1. Value yourself
It’s easy to be hard on yourself when you’re not feeling your best. Treat yourself with kindness and try to avoid being critical to yourself. If needed, take a break every now by making time for your hobbies or even starting on something you’ve always been interested in. It can also help to have a change of scenery. It could be taking five minutes to clean your room, getting a snack, or taking a walk outside.
2. Eat Healthy
Healthy eating leads to a healthy mental health. It’s a good tip to keep in mind what you’re eating on a daily basis. Make sure to drink 10 cups of water a day. Eating brain foods such as blueberries, nuts, or food that are rich in fatty acids such as salmon, tuna, trout, or cod can help with improving concentration and memory.
Exercise can help decrease depression and anxiety while improving your mood. Whether it be taking a small walk or taking the stairs instead of the elevator, can reduce stress and increase concentration and even decrease anxiety. By exercising, your body releases endorphins, your brain’s feel-good neurotransmitter, that can decrease stress and improve your sense of well-being.
4. Sleep Well
Sleep plays a large factor in one’s mental health and overall, well-being. It’s one of the factors that many college students tend to sacrifice when it comes to cramming late night hours of studying. Studies recommend getting at least 7 hours of sleep as the lack of sleep can contribute to depression. Having an adequate amount of sleep helps with improving concentration and academic performance. Try keeping that in mind the next time you try sleeping for 3 hours or pulling an all-nighter to study for an exam.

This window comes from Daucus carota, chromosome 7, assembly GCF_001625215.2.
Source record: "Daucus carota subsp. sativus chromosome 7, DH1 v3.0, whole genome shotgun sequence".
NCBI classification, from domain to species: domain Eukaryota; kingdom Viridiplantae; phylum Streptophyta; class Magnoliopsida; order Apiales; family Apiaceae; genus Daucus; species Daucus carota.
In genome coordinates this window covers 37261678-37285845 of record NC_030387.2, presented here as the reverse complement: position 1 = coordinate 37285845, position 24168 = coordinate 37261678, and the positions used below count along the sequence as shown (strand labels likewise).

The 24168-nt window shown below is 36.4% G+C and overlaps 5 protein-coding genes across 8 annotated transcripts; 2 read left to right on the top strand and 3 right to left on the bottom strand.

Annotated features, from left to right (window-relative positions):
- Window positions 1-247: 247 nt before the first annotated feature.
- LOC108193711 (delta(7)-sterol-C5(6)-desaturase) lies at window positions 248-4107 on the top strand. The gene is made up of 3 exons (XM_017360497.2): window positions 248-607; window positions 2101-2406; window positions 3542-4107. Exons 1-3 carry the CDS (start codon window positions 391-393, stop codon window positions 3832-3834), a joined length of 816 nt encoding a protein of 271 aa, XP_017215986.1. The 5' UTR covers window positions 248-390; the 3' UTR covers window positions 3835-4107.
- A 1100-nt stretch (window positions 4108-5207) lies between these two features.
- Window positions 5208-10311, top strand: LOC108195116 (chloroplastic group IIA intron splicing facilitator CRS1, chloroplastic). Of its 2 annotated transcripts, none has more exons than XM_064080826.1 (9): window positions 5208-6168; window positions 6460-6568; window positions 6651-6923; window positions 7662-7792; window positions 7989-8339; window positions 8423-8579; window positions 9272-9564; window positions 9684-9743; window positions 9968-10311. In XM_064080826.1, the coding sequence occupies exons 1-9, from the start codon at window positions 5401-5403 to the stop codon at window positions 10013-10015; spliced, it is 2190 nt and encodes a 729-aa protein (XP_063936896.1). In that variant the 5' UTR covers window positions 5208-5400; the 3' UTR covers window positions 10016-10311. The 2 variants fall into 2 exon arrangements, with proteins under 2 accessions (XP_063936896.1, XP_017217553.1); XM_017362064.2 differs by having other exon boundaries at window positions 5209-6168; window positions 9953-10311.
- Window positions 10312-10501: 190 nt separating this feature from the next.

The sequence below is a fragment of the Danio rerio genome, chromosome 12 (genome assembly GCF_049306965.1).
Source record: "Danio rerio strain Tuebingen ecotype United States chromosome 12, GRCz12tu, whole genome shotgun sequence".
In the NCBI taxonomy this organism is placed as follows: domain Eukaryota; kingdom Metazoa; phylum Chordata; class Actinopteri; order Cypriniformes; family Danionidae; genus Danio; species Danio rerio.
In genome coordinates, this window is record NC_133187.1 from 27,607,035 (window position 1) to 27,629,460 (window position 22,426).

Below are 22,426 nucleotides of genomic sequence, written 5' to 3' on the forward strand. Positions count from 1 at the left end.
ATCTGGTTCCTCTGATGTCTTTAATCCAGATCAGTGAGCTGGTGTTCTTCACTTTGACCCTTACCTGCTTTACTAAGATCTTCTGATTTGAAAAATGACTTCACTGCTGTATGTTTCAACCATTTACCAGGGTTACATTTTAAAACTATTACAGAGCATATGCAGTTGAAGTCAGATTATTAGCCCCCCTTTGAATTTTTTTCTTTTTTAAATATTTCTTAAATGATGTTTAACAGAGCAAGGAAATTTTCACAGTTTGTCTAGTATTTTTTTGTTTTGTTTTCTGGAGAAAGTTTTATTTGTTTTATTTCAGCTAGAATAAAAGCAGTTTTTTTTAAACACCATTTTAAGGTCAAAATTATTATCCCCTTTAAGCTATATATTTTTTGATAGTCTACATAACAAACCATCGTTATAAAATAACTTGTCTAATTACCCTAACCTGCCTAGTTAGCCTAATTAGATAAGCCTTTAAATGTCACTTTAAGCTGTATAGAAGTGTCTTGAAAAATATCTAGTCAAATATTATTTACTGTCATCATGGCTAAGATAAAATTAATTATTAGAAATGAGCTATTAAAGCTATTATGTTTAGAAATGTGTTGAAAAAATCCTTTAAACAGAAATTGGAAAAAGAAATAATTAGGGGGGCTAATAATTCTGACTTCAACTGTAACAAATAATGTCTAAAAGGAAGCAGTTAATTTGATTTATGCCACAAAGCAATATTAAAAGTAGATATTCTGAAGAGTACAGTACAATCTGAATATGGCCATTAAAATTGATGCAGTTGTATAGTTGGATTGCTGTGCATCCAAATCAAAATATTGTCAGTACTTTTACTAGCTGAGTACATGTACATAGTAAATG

5. Connect with Others
People with strong family or social connections tend to be healthier than those who lack it. Even starting a conversation with a new stranger can improve one’s mood and mentality. This can be making plans with your friends or even seeking out social events (clubs, classes, support groups) to meet new people. The main goal isn’t trying to make as many new friends as possible, but to focus on building the quality of your relationships.
6. Find Support
If you or someone you know is struggling, it’s always good to find support. This may be a friend, a family member, a mental health professional, or even a counselor. If the person you sought for support isn’t giving you the kind of support you need, look for another individual that is better for you. That being said, finding support is just as important as giving support. If someone you know is feeling down, make sure to offer a hand and be supportive of them
Try looking for things that can help you relax. Whether it be from reading, painting, baking or even just writing down your thoughts in a journal, if it works, try it again. The point of doing these activities is to improve wellness. Since we’re shooting for a long-term fix, short-term fixes like alcohol, pills, or any other form of substance abuse should not be considered.